Tonight, once again, I watched the late Stanley Kubricks' 1957 internationally acclaimed antiwar tour de force, the ironically titled "Paths of Glory". In the words of famed movie critic Leonard Maltin, a "shattering study of the insanity of war." A movie so profound, so powerful, so intelligent and deeply disturbing, so exquisitely wrought by a director of such singular genius and vision that it remains removed and aloof forever from any rational consideration of its true intrinsic value. Tonight, however, I watched it a little more closely and a little more critically through my wary post 9/11 eyes.
Somewhat sadly, I watched an altogether different picture tonight. Still moving, still poignant, still powerful, still filled with the bitter aftertaste of remorse and shame. So masterfully crafted is this unquestioned indictment of war that we willingly abandon ourselves to its most obvious message. We dare not think to question the basic premise of the argument, to do so would merely prove how far we have degenerated in our common morality. War is wrong. Period. End of argument.
The only socially acceptable reaction to this realistic depiction of this global madness is one of bitter regret and shame. Deep cultural historical shame. This is where we have come to today. In place of a national sense of pride, a pervasive and relentless awareness of shame.
And our dead warriors, those endless rows of crosses, merely serve to symbolize our shame, and our collective guilt. There is nothing here to celebrate anymore, nothing here to honor. How can we celebrate and honor these victims of our most egregious mistakes? The answer of course is that we cannot. We push them out of our consciousness with our gaudy parades and our honorific barbecues.
All we can offer up now are second-rate speeches and second-rate emotions. We feel self-conscious saluting our imperialistic American flag when it passes. We think we'd look silly if we stood up to attention. What would our neighbors think? Would they think that we actually approved of all this?
War, we have now learned, is nothing but a massive criminal enterprise. And our fallen warriors, for all of their individual valor, are really nothing but criminals -- innocent criminals perhaps, coerced into their catastrophic crimes by patriotic propaganda, but criminals nonetheless. We offer them only our grudging token condolences then quickly sweep them out of our consciousness and prepare our grills for the cook outs, hoping it's going to be a nice day and that it won't rain and spoil everything.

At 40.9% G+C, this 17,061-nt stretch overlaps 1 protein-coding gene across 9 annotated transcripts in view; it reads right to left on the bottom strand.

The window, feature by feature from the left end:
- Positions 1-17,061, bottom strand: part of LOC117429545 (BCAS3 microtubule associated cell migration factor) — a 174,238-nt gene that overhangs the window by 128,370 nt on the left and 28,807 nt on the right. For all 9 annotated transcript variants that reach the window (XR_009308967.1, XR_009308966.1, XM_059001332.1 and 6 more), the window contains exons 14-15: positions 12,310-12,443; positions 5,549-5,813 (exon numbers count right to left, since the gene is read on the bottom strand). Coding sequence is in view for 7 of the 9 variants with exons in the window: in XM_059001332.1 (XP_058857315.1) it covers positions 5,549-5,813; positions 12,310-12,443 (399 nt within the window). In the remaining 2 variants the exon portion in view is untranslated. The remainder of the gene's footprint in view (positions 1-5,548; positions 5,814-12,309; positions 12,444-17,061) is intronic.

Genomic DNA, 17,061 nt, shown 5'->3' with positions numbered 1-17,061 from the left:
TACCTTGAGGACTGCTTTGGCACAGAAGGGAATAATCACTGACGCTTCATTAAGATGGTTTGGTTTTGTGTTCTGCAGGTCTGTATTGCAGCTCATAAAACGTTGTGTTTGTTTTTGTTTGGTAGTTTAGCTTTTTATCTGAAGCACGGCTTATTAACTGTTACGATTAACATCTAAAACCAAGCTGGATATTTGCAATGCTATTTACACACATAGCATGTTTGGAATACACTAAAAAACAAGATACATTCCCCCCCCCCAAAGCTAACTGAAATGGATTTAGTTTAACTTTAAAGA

Occasionally, we feel a twinge of something approaching guilt about the true meaning of this special day -- but it's so insignificant and fleeting it's hardly to be noticed -- like forgetting about Jesus Christ at Christmas or Columbus on Columbus Day. This is our real Memorial Day tradition now. To avoid the embarrassment of the dead and celebrate the overwhelming reality of the living.
This, then, is how we have learned to think about war, and about our warriors. When there is no discernable enemy landing on our shores, when we feel safe and comfortable in our daily worries, lost in our selfish familial concerns, this is how we feel about war and about our war memorials.
In the comforting bosom of peacetime, we philosophize about war and make high-sounding moral indictments of it. We denigrate our warriors, because they represent a failed paradigm, the antithesis of our own great paradigm. We have learned that all wars for whatever reasons are absolutely evil and unnecessary, that to succumb to war is weakness. All wars, we have been taught, are essentially futile, gross senseless wastes of innocent lives. Young men sent to the proverbial slaughterhouses by cynical self-serving old men who have nothing to lose but their ideological arguments.
We lounge in our comfortable ignorance and refuse to stir from our virtual realities. We refuse to confront the glaring incontestable facts that we are only breathing now because men were willing to go to war and die to protect us. To protect our forgetfulness, our complacency, our self-centered myopic unconcern for their ultimate and final sacrifices. We are not in pain now so we refuse to believe in it. The threats, after all, are only virtual threats, manufactured ploys from our right-winger war-mongers. They have no real legitimacy and in no way conflict with our deeply held convictions that intelligent tolerance and understanding will see us through. We are, after all, civilized men and women, aren't we?
In short, Memorial Day is a farce. War is wrong and we protest it and we despise it. Warriors are, at their best misguided, and at their worst merely soulless unthinking brutes. We have convinced ourselves that we have risen above the necessity of all violence. We have moved beyond all that.
Well, my friends, I'm afraid we're in for a rude awakening.
Our 'brutal and senseless' wars have saved our precious tender skins. Our murderous brutish warriors have given us our lives and our freedoms and we use them to denigrate their victories. Soon, however, I fear that we will be reminded once again. Soon, I believe we will learn once again the truth that war is not an aberration, it is our American heritage. We have had to fight for every damn thing we have and we will have to fight again. The enemy is at our shore and they truly are real and they truly will take everything we have or they will utterly destroy us -- if we do not fight back.
Memorial Day is a day to remember. Not just to remember our warriors, but to remember our wars, and why we fought these wars. Once again, we must remember the hard won lessons that we have learned. That all peoples have learned: Defensive wars are simply refusals to submit.
And we will not, we must not submit.